So how does this impact you as an author and do you need to track your Bookscan numbers? Certainly it’s helpful to have as much information as you can about yourself and how you’re perceived, but Bookscan is really expensive and I do not think the cost is worth it for an individual author, especially since it’s not a complete accounting. The very best place to go to learn how well your book is doing and what kind of numbers you’re getting is your publisher. Call your editor, or have your agent call your editor, to find out what sales look like. However, if you still, even out of curiosity, really want to know how you look on Bookscan (and it can’t hurt unless you let it), organizations like RWA have considerably cheaper Bookscan subscription fees; keep in mind, however, that the RWA subscription only tracks the top 100 romances and therefore wouldn’t be helpful if you’re writing in any other genre.

Here are my thoughts: if you can get a less costly subscription to Bookscan that’s useful for you, like through RWA, do so. It’s worth it just to see how your book and others are tracking. It’s also helpful for you to be able to see trends and keep track of the market. However, the really important numbers are those that are coming through on your royalty statement. Those are the numbers that matter and, in the end, that stand out to everyone as the ones to watch. If you are tracking Bookscan I would say do so with the same attitude you track your ratings on Amazon or B& They are a sign of how well your book is doing, but not the whole picture.


Wednesday, August 19, 2009

Before You Sign

Publishing is a small and confusing world and because of that there’s no doubt that I frequently get questions from friends, family, friends of family, family of friends or anyone else even remotely related or not related, but with an interest in learning more about publishing. Often I can direct them in much the same way I direct all of you to websites or other sources (this blog) that might help them make the right decisions.

Well, recently I had an experience that really made me wonder if all of this is really making any difference. Never fear, I’m not that discouraged, it was more of a bang my head against the wall moment. I’m reminded daily by the community here on the BookEnds blog how much you all are learning and have learned from this blog and other agent blogs and how open you are to learning more. However, I’m also reminded that there’s just as many people who need to be taught and re-taught and might just not want to learn.

This instance though. Uff, I really wanted to scream. I was emailed a question from someone I once worked with, someone I once presumably trained, about a contract she had received from a perspective publisher. This is someone who has been encouraged to read my blog daily and, from working inside the publishing industry, should know enough to at least read such websites as Preditors & Editors and Absolute Write, my two personal go-to sites. “Jane” admitted she didn’t have a great deal of knowledge about publishing contracts and wanted some input. The contract was with a smaller publisher and one I had never heard of. While I don’t claim to have complete information on all publishers, I tend to have some name recognition when it comes to both small presses and epublishers. This one didn’t ring a bell. So before wasting my time and even opening the contract I did a quick click over to both my favorite sites and in the speed of the Internet (yes, less than a couple of minutes) I learned that this house was not only a fee-charging vanity press, but not recommended by Preditors & Editors.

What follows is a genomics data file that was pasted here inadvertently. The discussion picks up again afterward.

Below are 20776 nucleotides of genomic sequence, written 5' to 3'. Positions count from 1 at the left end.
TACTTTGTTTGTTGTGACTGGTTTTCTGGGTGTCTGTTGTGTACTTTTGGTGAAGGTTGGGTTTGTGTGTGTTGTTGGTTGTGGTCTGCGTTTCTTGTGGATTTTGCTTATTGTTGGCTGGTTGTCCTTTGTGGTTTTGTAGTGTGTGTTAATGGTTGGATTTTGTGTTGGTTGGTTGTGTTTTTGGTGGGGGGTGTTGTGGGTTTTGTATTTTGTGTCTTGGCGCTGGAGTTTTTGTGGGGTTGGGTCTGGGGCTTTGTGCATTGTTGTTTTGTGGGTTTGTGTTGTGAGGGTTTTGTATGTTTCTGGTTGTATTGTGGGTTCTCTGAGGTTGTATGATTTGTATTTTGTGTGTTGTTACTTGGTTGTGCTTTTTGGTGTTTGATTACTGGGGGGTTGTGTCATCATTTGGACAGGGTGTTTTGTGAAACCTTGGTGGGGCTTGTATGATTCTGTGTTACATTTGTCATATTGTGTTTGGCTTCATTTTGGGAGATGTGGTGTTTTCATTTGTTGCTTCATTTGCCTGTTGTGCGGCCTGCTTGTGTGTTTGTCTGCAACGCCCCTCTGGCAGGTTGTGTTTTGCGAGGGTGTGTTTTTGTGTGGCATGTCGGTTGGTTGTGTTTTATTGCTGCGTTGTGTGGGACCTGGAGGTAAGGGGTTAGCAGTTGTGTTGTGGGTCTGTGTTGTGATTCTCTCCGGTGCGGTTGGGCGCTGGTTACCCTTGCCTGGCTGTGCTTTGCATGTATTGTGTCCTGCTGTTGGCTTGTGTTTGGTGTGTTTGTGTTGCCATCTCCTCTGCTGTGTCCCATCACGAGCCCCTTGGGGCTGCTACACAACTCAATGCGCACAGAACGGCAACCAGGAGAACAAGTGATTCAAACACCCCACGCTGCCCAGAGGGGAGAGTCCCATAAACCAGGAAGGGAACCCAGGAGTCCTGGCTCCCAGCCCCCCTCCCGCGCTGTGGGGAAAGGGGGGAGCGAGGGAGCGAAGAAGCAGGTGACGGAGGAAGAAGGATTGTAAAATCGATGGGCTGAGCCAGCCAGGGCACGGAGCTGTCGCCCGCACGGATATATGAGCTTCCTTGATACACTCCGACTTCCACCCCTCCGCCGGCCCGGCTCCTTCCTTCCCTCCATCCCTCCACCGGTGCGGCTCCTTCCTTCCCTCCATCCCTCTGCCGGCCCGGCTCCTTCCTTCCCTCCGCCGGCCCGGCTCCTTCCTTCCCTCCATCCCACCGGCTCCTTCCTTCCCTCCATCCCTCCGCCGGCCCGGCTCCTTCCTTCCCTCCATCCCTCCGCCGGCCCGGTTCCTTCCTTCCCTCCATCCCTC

I’m rubbing my head just thinking about this because here’s the deal: if someone doesn’t want to make the effort to really learn about this business and understand that you don’t pay publishers, they pay you, someone will not learn. Frankly, I don’t get how someone who has enough interest in publishing to work for a short time in the business wouldn’t know this one simple thing.

So here’s the deal. For those of you who do want to learn and are listening, please, please do not sign anything with either an agent or a publisher without double-checking both Preditors & Editors and Absolute Write.

I know this business can seem complicated and certainly there’s a learning curve, but let’s face it, for those of you who want to learn and are making an effort to do so, it just isn’t that hard.


Tuesday, August 18, 2009

BookEnds Trivia

Here is quiz full of information you have no reason to ever know about BookEnds, but hey, every blog post can’t be purely for educational purposes. We need fun too. So let’s see how well you know your BookEnds agents.

1. Which two agents started their careers as interns at Berkley?
a. Kim & Jacky
b. Jacky & Jessica
c. Jessica & Kim
d. All of the above

2. Who is Riggins?
a. Jacky’s dog
b. Kim’s dog
c. Jessica’s dog
d. Our assistant

3. Who invented the term “twitch” as it relates to publishing?
a. Our assistant
b. Kim
c. Jacky
d. Jessica

4. Who survives without coffee?
a. Kim
b. Our assistant
c. Jessica
d. Jacky

5. Who did Jessica once dogsit for?
a. Maurice Sendak
b. Elizabeth Strout
c. Miss Snark
d. Pete Hamill

6. What is the name of the BookEnds assistant (frequently referred to as “our assistant”)?
a. Holly
b. Martha
c. Your Highness
d. Katelynn

7. Who is the only BookEnds agent without an English degree?
a. Jacky
b. Jessica
c. Kim
d. None of the above

8. What year did Jacky, Jessica, and Kim first meet?
a. 1994
b. 1995
c. 1996
d. 1997